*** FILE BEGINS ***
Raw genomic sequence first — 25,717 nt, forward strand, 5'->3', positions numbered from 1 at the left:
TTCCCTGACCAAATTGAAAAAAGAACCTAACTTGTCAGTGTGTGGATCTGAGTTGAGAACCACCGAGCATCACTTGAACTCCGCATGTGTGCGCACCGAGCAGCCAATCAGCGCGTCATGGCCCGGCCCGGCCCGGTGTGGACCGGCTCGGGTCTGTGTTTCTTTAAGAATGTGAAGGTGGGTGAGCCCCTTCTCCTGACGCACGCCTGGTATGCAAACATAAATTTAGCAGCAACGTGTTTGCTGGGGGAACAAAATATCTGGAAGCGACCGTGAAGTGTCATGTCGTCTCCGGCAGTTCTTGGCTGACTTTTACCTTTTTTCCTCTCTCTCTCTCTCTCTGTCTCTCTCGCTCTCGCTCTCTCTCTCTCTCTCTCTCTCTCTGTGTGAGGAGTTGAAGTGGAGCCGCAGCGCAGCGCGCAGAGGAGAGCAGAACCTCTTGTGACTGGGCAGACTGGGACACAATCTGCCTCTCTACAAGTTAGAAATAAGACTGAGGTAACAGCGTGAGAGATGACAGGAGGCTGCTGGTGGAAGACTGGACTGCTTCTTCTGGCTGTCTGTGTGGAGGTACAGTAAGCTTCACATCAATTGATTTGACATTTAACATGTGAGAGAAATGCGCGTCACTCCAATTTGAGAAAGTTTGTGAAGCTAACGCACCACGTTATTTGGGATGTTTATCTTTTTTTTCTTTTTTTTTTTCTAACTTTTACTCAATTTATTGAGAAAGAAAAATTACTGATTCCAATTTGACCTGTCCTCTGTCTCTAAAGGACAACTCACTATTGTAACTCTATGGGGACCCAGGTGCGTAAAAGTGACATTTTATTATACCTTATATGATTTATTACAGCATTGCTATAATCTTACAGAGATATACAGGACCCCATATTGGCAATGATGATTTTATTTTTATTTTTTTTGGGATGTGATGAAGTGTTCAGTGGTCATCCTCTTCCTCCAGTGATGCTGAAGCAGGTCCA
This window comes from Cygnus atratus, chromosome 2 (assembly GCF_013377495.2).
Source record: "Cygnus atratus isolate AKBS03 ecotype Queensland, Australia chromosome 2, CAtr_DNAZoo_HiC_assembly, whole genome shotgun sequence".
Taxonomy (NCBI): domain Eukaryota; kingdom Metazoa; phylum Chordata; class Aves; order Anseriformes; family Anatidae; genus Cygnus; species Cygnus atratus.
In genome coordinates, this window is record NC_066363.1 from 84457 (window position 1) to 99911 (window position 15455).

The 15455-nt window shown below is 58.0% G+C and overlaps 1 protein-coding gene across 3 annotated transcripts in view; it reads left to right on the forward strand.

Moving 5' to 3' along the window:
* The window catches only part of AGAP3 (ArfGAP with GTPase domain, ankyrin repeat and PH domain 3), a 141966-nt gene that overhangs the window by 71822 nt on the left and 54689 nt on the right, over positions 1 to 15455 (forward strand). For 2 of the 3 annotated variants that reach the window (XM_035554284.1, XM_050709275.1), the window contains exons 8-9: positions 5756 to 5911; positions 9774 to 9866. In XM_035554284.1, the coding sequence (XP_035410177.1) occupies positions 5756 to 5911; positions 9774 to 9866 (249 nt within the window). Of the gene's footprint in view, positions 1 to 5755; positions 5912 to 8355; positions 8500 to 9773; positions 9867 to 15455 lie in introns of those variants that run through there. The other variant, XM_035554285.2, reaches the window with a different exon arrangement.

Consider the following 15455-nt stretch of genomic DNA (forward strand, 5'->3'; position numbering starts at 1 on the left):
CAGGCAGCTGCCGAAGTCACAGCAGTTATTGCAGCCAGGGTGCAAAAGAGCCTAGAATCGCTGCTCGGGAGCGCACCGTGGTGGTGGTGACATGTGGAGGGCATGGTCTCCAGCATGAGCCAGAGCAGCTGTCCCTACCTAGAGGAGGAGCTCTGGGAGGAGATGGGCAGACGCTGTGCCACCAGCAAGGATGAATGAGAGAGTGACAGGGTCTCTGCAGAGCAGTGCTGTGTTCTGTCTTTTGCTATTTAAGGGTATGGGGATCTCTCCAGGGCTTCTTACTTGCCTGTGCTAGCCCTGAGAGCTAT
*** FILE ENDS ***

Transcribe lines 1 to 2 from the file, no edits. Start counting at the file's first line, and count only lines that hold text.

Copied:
Raw genomic sequence first — 25,717 nt, forward strand, 5'->3', positions numbered from 1 at the left:
TTCCCTGACCAAATTGAAAAAAGAACCTAACTTGTCAGTGTGTGGATCTGAGTTGAGAACCACCGAGCATCACTTGAACTCCGCATGTGTGCGCACCGAGCAGCCAATCAGCGCGTCATGGCCCGGCCCGGCCCGGTGTGGACCGGCTCGGGTCTGTGTTTCTTTAAGAATGTGAAGGTGGGTGAGCCCCTTCTCCTGACGCACGCCTGGTATGCAAACATAAATTTAGCAGCAACGTGTTTGCTGGGGGAACAAAATATCTGGAAGCGACCGTGAAGTGTCATGTCGTCTCCGGCAGTTCTTGGCTGACTTTTACCTTTTTTCCTCTCTCTCTCTCTCTCTGTCTCTCTCGCTCTCGCTCTCTCTCTCTCTCTCTCTCTCTCTGTGTGAGGAGTTGAAGTGGAGCCGCAGCGCAGCGCGCAGAGGAGAGCAGAACCTCTTGTGACTGGGCAGACTGGGACACAATCTGCCTCTCTACAAGTTAGAAATAAGACTGAGGTAACAGCGTGAGAGATGACAGGAGGCTGCTGGTGGAAGACTGGACTGCTTCTTCTGGCTGTCTGTGTGGAGGTACAGTAAGCTTCACATCAATTGATTTGACATTTAACATGTGAGAGAAATGCGCGTCACTCCAATTTGAGAAAGTTTGTGAAGCTAACGCACCACGTTATTTGGGATGTTTATCTTTTTTTTCTTTTTTTTTTTCTAACTTTTACTCAATTTATTGAGAAAGAAAAATTACTGATTCCAATTTGACCTGTCCTCTGTCTCTAAAGGACAACTCACTATTGTAACTCTATGGGGACCCAGGTGCGTAAAAGTGACATTTTATTATACCTTATATGATTTATTACAGCATTGCTATAATCTTACAGAGATATACAGGACCCCATATTGGCAATGATGATTTTATTTTTATTTTTTTTGGGATGTGATGAAGTGTTCAGTGGTCATCCTCTTCCTCCAGTGATGCTGAAGCAGGTCCA